Yarmouk’s Palestinians in crossfire as ISIS, al-Nusra vie for control
BETHLEHEM (Ma‘an) 15 Apr — Fighting between the Islamic State group (IS) and al-Nusra Front in Yarmouk refugee camp in southern Damascus has left thousands of Palestinians trapped in their homes, in the latest crisis to strike what was once Syria’s largest Palestinian refugee camp. The Jafra Foundation, a Yarmouk-based humanitarian organization, said Wednesday that deadly clashes erupted on April 7 and continued through the week, accompanied by heavy shelling from Syrian regime forces as well as armed Palestinian groups. At least four civilians have been killed — including two who were beheaded by IS fighters — and another five civilians, including children, were wounded by sniper fire, the organization said. Some 20 buildings were also burned Tuesday, including a hospital. IS forces have taken over the majority of Yarmouk, besieging the al-Qaeda-affiliated al-Nusra Front in certain areas in a struggle that has carved up the camp. Some 2,500 Palestinian families have been trapped inside their homes due to the fighting, without food or water.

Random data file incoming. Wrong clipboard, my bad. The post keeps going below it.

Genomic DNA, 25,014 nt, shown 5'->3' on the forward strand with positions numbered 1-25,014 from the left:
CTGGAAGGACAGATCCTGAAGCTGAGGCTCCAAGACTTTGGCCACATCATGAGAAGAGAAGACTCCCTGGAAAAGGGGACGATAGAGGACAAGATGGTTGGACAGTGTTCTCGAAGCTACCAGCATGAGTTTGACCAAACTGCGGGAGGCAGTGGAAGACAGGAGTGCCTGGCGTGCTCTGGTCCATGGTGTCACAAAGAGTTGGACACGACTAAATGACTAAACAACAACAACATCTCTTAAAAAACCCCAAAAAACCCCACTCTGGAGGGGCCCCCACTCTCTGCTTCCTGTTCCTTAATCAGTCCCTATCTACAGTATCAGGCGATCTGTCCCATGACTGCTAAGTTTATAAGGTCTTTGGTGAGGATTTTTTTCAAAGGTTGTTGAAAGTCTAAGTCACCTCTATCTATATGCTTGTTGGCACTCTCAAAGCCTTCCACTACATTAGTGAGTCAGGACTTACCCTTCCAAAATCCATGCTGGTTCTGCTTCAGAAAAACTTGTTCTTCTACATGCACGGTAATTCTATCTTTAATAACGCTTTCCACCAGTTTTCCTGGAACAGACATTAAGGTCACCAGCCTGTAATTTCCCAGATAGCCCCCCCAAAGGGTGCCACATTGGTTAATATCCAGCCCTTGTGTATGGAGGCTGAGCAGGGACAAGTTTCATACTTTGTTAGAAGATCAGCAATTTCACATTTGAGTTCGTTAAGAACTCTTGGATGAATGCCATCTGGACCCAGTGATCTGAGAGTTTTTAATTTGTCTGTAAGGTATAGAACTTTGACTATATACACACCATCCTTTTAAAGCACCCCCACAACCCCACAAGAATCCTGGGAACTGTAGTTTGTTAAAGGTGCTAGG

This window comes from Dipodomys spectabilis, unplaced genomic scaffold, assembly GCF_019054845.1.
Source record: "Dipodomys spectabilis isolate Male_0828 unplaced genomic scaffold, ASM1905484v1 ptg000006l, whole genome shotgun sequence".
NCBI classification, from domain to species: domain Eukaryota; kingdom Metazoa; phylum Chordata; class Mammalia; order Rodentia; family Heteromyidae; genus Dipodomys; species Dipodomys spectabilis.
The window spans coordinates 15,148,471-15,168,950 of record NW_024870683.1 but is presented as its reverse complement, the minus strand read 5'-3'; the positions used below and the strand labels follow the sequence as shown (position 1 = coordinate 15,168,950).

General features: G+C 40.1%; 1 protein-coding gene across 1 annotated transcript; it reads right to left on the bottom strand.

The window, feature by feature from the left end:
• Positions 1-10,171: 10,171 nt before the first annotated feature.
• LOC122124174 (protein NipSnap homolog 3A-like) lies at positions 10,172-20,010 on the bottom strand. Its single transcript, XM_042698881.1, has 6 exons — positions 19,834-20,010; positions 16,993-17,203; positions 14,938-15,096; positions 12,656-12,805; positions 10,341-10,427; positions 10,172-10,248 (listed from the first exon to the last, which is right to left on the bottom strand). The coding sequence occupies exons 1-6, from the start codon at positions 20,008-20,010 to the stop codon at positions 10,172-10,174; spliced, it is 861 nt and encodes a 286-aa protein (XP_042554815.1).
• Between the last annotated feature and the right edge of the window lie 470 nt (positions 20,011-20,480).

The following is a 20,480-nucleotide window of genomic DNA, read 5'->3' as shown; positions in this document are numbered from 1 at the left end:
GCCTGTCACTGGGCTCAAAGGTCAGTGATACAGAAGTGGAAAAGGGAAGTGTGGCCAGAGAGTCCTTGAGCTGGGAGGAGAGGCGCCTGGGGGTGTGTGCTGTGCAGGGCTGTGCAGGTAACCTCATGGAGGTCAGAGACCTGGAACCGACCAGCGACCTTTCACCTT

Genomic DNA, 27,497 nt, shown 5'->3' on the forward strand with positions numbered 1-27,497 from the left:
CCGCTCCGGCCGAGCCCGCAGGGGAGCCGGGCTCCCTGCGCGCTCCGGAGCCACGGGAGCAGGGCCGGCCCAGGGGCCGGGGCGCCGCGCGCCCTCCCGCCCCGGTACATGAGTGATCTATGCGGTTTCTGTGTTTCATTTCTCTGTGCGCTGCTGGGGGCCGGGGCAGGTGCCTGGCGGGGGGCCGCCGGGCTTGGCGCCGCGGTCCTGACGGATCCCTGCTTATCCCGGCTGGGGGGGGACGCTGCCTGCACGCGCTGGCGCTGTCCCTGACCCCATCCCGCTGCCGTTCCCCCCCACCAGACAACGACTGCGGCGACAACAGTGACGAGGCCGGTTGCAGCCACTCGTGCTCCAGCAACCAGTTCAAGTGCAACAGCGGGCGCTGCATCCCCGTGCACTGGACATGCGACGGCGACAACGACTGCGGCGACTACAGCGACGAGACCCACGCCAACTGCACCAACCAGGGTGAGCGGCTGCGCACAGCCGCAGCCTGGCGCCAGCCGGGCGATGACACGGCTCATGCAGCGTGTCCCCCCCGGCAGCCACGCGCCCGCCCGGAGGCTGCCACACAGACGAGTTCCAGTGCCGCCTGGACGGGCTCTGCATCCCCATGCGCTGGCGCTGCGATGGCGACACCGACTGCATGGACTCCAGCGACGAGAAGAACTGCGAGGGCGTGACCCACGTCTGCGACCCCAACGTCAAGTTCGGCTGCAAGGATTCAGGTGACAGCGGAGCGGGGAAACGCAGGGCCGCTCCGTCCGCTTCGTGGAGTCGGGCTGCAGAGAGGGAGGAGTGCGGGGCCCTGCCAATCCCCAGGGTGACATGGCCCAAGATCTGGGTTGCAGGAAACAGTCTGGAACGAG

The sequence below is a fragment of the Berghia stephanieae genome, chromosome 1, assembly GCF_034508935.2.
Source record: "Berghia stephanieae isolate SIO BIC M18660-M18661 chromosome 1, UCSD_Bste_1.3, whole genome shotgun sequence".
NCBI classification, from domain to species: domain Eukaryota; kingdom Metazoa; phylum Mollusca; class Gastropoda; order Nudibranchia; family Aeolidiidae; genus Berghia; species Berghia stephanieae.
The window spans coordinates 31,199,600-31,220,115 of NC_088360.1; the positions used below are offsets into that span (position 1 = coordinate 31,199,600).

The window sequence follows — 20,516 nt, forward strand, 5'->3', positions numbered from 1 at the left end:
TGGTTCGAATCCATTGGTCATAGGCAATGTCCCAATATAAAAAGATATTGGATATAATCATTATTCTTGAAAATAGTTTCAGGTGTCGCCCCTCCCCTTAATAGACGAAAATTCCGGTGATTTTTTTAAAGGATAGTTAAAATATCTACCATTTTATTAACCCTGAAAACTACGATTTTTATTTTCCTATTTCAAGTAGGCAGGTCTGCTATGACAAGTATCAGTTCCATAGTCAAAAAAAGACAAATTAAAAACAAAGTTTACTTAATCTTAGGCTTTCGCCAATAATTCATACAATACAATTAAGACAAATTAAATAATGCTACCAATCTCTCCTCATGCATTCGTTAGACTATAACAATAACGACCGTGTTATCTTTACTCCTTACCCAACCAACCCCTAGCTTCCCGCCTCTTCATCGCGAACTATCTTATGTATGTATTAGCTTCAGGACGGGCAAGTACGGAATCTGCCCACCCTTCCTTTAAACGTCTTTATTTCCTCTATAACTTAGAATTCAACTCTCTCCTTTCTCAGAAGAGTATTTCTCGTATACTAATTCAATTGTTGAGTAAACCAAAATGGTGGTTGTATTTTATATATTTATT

Al-Maliki: ‘We are ongoing with preparations to head to the Security Council’
IMEMC 15 Apr — Palestinian Foreign Minister Riyad al-Maliki, stated Thursday that the Palestinian leadership is conducting all needed preparations to send Israel’s settlements file to the United Nations Security Council. His statements came after Israeli media agencies claimed that the Palestinian leadership intends to retract its decision to submit a proposal to the Security Council in response to Israel’s ongoing and escalating colonialist activities in the occupied West Bank, including Jerusalem. “Our efforts and preparations are ongoing; we did not, and will not, back down,” he said, “We are also holding talks with Arab countries, through Egypt, and with representatives of various regional, and international countries.”